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Same but Different: Launching Products at an Established Company "Product people - Product managers, product designers, UX designers, UX researchers, Business analysts, developers, makers & entrepreneurs 11 December 2018 True Product Development, Product launch, Product Management, Product Management Skills, Product Planning, product support, Mind the Product Mind the Product Ltd 1153 Product Management 4.612
· 5 minute read

Same but Different: Launching Products at an Established Company

There are lots of resources to help startups through their first product launch (if you haven’t found them yet, try looking here). But what if you don’t work for a startup? Is the process different if you’re a product manager in an established organisation, where products have already been launched?

The answer is yes…and no! Yes, because your goals are similar, whatever the company size. You need to be confident that your new product is solving a business problem, one that customers are willing to pay for. You need to make the market aware of your new product’s existence and the reasons why they need it. You need to measure the success of both your product and the launch process itself.

So where’s the difference?

You Have a Ready-made Customer Base

If you’re planning a launch in a more established organisation, there are a few things that work in your favour:

  • You may have a ready-made set of customers who are ripe for the picking. If you are launching a product that fits in with your core competency (and you should be), the chances are that the customers you already know would benefit from your new offering.
  • You can make the most of your existing relationships to get user feedback at the beta stage, and you will probably find your early adopters too!
  • With that in mind, launch planning might include one strategy for existing customers, and one for new customer acquisition. It might be more work, but the rewards are worth it.

You can Spread the Workload

There’s a larger pool of resources in a bigger, established organisation. The product manager is often referred to as “jack-of-all-trades, master of none”, or maybe “a generalist, not a specialist”. Product managers have a good breadth of knowledge (can code a bit, can write user stories, can build a business case, can understand some financial stuff and draft marketing copy), and maybe have some deeper expertise based on their background, but there are a lot of things that a product manager is not.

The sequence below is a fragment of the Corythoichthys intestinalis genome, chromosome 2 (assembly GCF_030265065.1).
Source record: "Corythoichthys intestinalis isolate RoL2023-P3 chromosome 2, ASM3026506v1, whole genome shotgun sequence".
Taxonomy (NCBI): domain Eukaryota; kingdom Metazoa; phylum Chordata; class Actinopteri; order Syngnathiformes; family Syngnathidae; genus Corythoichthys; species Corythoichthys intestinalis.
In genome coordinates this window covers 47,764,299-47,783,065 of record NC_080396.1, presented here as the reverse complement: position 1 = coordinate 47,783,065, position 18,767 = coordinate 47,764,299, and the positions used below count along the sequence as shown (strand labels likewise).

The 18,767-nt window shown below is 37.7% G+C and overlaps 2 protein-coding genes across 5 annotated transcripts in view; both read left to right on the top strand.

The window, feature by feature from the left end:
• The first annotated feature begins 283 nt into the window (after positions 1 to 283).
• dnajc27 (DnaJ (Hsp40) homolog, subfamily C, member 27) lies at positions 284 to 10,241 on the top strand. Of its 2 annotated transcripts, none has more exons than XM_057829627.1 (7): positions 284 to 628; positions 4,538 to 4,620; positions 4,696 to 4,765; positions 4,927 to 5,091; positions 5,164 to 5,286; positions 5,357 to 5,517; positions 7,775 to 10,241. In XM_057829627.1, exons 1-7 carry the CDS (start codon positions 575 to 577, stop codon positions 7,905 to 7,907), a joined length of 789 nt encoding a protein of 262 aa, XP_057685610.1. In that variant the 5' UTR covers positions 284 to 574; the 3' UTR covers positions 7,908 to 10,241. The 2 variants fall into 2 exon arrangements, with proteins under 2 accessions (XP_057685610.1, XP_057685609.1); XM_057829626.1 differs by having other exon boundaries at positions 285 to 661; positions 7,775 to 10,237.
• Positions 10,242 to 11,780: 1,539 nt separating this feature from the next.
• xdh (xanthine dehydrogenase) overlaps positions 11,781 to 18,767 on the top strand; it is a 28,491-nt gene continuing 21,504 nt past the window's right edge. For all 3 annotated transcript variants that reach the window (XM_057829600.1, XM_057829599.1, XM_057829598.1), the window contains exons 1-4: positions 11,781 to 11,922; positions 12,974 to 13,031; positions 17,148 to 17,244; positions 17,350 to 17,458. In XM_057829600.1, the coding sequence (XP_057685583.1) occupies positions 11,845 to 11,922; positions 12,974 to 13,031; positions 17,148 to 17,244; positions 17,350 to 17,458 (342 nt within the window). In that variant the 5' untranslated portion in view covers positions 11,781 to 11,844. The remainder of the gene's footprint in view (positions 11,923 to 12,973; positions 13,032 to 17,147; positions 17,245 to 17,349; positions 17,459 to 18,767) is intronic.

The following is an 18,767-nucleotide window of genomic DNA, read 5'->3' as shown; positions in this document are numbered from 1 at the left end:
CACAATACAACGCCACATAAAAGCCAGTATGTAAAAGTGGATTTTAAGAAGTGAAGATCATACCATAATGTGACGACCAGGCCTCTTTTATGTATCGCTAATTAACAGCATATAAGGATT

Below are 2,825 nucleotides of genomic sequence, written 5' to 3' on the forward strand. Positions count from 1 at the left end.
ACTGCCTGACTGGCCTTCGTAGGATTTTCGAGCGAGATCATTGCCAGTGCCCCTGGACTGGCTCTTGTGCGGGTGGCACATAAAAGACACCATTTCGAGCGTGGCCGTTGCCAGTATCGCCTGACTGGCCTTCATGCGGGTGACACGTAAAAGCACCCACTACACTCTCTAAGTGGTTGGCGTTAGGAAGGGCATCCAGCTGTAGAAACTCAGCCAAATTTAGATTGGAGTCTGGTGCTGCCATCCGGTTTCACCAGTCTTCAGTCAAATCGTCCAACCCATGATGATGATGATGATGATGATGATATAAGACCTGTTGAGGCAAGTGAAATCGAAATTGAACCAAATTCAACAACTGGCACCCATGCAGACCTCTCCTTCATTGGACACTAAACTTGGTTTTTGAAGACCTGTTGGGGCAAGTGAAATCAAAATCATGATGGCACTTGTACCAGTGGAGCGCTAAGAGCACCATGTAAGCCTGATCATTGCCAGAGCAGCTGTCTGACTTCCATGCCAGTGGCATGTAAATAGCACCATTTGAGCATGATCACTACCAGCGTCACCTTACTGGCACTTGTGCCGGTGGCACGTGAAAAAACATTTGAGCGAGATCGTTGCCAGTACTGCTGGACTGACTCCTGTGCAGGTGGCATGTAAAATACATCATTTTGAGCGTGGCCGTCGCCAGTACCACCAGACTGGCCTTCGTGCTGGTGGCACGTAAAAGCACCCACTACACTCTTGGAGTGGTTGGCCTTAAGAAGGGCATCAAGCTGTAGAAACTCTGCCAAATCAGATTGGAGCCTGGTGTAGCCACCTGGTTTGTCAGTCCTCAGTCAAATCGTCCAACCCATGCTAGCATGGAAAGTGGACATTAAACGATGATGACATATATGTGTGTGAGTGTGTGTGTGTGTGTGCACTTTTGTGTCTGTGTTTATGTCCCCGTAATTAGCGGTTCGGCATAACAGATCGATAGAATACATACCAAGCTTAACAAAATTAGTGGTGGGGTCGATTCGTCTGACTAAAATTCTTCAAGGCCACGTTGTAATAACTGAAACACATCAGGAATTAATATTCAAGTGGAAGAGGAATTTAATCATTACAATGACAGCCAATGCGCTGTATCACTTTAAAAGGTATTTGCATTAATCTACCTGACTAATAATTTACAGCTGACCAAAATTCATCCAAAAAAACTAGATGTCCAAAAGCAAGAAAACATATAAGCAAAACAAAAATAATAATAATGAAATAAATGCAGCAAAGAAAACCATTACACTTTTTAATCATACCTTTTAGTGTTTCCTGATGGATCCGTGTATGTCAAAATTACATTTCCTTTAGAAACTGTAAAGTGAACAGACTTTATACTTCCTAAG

• In a larger company, a number of departments will likely get involved in the launch process to provide the mastery you’re looking for. These specialists can be a boon, they help to spread the word and increase adoption.
  • But in a larger company you also have a lot of people to educate. They all need to know what the product is, why it exists, what problem it solves – and all from a different angle, making a “one-size-fits-all” approach unworkable.
  • Your launch becomes a two-stage process – an internal launch and an external launch. You should tap into your product evangelist role and make sure your colleagues understand why this product is going to change their customers’ lives.

Product Positioning Becomes More Complex

  • Marketing will want to understand how to position the product with potential buyers and of course against competitors. Once they understand the concept, though, they can help to write copy, put together the creative, make website changes, and plan a marketing campaign. They’ll work alongside you with a PR team (in-house or agency) to get the word out.